Communitywise also, there were tangles when my friend Sukanya married Ramu’s friend Gopal. The links carried on to the next generation and extended families too, quite clear to us but extremely complicated to outsiders.

The last one I cannot help narrating is a social one , that of Prema.

One day, when I was working in a school, I saw a young lady wanting to meet our Principal regarding a teacher’s post. When my friends saw me talking familiarly to the lady, they asked me “Do you know her?” Well, the young lady was Prema. I let go the litany breathlessly. “Prema’s father and Ramu were classmates. Prema was my daughter’s classmate in college. Prema married my son-in law’s close friend. Prema was a colleague of mine in my previous school in addition to being my friend Malini’s cousin….”. My friends let out a collective groan and put their hands up to stop me from going further expressing their regret for having asked me the simple question.

(Some names have been changed)

cartoon -courtesy123RF.com

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NAMES AND MOBILE NUMBERS


Brown haired man in blue collared shirt and black pants listening to a smart phone ring, right hand holding the gadget, left hand inside pocket

The extended-family trip to Melkote by road had been planned well over a month ahead. 14 of us had been scheduled to go. Rooms had been booked for overnight stay.

But as the day for departure approached, many changes had to be made in the program. The hosts consisting of 6 members decided to take a separate vehicle as the attendance of the other members had become doubtful due to unexpected family problems. Later, one more group of 3 separated itself and took a cab so as to visit other places too on the way.

Finally, six of us were left. Our plans were kept in abeyance till the very last as the weather had turned highly stormy and rainy due to the cyclone VARDAH in Chennai. Nevertheless, we decided not to go the previous night but to make only a day trip the next day.

An “Innova” had been arranged. I was the first of the group to be picked up and that too before sunrise- at 5.30 am! The driver of the Innova rang me up the previous evening to confirm the pick-up and to ask for the landmarks to my place. As I had to board alone and also as I did not want to be abducted by a strange vehicle, I asked the driver for his name (which I clearly heard as ‘’Illyaz”) and  the car number. In the morning at 5.25 he gave me another call to have specific directions to my house.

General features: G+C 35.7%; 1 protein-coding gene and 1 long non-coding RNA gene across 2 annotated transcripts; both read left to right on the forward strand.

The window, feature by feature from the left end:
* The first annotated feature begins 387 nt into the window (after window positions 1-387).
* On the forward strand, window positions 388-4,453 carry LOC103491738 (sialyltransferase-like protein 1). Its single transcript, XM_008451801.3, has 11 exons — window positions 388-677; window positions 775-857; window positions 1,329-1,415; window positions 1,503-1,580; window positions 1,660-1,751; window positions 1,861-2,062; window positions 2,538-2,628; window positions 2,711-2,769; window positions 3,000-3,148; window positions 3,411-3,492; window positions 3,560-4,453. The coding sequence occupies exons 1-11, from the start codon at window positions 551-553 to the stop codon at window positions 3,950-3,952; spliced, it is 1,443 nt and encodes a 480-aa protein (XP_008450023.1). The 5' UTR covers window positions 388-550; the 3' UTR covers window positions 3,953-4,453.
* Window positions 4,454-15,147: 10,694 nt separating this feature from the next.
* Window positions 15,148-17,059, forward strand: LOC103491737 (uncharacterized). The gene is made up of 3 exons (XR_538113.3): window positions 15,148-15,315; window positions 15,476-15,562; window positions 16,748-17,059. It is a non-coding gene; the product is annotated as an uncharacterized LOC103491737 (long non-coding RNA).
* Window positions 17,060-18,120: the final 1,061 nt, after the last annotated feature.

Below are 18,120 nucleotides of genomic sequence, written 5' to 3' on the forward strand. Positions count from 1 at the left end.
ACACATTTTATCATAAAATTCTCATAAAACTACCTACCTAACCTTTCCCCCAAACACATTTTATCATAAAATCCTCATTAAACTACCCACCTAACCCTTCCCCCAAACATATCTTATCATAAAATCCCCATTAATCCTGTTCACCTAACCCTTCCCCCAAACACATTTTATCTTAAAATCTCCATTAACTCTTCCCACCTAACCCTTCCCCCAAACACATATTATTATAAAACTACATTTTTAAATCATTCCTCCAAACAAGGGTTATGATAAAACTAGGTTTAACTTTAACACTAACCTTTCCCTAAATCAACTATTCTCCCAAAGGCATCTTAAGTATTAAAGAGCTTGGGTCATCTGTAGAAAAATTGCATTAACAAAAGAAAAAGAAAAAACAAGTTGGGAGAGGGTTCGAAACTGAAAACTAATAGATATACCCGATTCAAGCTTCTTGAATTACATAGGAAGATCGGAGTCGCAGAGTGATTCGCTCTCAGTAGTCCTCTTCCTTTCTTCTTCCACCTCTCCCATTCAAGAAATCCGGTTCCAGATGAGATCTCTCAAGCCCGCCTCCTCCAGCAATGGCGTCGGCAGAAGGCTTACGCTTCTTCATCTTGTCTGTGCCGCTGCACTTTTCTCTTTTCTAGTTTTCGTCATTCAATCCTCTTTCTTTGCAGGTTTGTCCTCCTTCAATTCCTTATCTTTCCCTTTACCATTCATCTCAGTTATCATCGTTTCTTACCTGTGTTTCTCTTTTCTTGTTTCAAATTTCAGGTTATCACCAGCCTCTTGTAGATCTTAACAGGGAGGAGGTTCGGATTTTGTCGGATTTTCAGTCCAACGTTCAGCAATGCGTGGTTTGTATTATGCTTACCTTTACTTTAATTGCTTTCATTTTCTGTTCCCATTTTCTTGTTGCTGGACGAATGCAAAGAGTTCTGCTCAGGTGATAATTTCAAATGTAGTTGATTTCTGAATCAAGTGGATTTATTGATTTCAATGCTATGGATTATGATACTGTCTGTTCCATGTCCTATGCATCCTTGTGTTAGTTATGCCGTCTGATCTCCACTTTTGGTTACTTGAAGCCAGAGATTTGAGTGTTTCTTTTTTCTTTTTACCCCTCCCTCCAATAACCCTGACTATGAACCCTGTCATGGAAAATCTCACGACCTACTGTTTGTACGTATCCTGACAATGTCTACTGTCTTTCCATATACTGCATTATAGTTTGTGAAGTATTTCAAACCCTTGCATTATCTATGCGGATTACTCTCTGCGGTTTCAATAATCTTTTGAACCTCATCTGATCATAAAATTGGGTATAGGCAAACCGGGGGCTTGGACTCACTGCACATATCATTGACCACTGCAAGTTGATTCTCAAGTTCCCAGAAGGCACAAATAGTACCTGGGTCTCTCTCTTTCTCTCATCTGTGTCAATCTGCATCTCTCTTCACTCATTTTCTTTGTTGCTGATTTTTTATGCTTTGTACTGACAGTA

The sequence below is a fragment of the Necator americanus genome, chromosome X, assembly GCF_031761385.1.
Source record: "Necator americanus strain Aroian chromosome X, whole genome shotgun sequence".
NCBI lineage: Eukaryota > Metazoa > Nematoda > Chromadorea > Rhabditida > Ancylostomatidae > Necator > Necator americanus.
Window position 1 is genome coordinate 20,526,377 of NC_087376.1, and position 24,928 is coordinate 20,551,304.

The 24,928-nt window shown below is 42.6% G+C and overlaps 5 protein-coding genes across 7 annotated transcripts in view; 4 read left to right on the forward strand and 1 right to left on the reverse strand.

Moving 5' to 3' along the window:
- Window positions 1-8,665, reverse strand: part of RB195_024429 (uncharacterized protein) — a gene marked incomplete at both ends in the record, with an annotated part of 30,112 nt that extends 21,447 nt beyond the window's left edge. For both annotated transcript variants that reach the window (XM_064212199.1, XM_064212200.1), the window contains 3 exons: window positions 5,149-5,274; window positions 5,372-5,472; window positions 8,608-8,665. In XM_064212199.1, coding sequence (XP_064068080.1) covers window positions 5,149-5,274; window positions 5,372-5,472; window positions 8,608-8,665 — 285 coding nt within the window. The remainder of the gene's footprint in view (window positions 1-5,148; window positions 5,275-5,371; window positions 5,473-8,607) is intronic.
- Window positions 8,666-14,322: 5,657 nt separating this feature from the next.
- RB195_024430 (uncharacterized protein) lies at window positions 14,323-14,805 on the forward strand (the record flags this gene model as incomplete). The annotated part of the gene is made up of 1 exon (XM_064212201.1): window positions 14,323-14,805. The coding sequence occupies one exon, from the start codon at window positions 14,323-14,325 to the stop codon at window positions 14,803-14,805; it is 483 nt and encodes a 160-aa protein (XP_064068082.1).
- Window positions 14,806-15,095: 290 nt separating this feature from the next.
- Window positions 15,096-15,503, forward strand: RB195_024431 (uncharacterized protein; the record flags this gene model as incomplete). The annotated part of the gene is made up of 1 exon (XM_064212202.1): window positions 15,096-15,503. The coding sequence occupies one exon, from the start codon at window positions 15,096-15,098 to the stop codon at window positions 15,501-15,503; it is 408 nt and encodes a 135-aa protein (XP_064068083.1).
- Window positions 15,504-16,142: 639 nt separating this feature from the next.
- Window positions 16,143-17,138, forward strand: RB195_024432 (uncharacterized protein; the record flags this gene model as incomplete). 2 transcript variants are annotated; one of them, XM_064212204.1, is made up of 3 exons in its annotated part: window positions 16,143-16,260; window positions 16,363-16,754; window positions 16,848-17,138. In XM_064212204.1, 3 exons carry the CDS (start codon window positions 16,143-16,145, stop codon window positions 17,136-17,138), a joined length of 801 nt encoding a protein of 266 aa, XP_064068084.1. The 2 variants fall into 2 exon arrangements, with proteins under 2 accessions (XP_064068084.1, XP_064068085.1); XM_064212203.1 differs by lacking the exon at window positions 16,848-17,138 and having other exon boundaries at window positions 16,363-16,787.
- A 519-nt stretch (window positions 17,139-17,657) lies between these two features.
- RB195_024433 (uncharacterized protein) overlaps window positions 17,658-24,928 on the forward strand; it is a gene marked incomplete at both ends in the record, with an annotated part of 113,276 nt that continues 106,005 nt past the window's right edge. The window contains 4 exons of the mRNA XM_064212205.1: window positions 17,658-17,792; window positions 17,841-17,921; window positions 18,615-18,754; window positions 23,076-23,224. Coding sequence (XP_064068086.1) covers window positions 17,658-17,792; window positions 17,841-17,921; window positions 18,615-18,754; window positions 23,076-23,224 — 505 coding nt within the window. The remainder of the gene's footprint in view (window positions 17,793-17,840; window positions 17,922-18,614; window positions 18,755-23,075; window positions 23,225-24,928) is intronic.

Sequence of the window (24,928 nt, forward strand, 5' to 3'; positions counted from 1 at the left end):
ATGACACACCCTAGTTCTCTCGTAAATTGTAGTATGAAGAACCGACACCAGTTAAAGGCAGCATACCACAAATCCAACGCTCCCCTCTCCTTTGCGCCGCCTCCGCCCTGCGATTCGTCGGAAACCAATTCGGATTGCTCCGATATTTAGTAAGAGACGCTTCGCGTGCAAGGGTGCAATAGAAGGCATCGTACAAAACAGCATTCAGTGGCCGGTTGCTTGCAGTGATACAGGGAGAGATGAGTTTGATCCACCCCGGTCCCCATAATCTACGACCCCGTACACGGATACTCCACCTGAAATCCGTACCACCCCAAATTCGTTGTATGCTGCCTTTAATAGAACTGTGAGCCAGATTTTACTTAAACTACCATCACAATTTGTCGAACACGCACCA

Though the drizzling continued, time passed quickly during the journey chatting.

During the course of our conversation, I mentioned that the driver’s name was Illyaz. But my sister-in law who had booked the Innova contradicted me and said the name was Dinesh. We decided to ask the driver himself when we stopped for coffee. But he turned out to be a highly reticent, “mumbliferous” guy whose scant lip movements did not throw any more light on the controversy. We discussed how people change their names to suit the conservativeness of their employers, like, Bobby would become Babu, Mumtaz would become Mamta.

Well, we reached the house in lower Melkote which was to serve us our breakfast. While having  Pongal, we suddenly decided that the driver was not with us. My sister in law said she had his number (which later happened to be the Agency number) and rang up but got no response. I took out my I-phone with a flourish and offered to ring him up as I had his number from two of his calls.

As soon as I rang up the number (unknown), a voice said, “Is that Vimala Ramu?” Impatiently I bawled out, “Elli hogbitri? Breakfast gay begaa banni (Where have you gone? Join us quickly for breakfast”) and put down the phone as the Pongal was getting cold. The person sitting next to me said , ’’I think it was a lady’s voice that answered you”. Not believing him I argued that the driver might be having a squeaky voice (which probably explained his reticence). But when he did not turn up, I rang up the same number. This time the voice did not give me a chance to extend the breakfast invitation. The voice said, “Mrs Ramu, I have been asked by the SBF people to contact you as I heard you have undergone the therapy successfully” and blah, blah.  Feeling like a dork with a capital D, I apologised to her and asked her to contact me two days later when I would be back home.

I then recollected that the driver had called me both times on my landline with no caller identity.

Later when I asked the driver to write his name and mobile number on a piece of paper he wrote “Dinesh” and gave his personal mobile number.

cartoon courtesy vectortoons.com

 

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BHEEM SINGH AND THE GLASS OF MILK


Bheem Singh was more of a phenomenon than a house help. Those were the days when Pahadi(hills) boys forimagesmed an integral part of every household in Delhi. Just as the Gurkhas were known for their valour and loyalty, Pahadi boys were known for their adaptability and honesty. But unlike the previous generation, the present one was smart and literate.

Bheem Singh was a mere lad of 15 when he came from the hills and found employment with Bhallas. By the time he was 25, he had become literally an all-rounder! He had learnt to cook the food in the Punjabi way and serve his employers the way they liked. He would not only wash the car and keep it shining, he would also drive the old couple around the city. He could be trusted to pay the car insurance, property tax, Electricity, Water and telephone bills in addition to other bank jobs. He would keep a strict watch on the household staff by handling all the keys himself. His personal attention to Bhallas was remarkable. He would never ever forget to serve coffee/lassi/nimboo pani at 10 in the morning and a glass of hot milk in the night. With their sons staying abroad, Bhallas used to wonder how they would have ever managed if not for the God-sent Bheem Singh, more so as days passed, they had found themselves more and more tired which they attributed to their fast approaching old age (Both were in their 60s).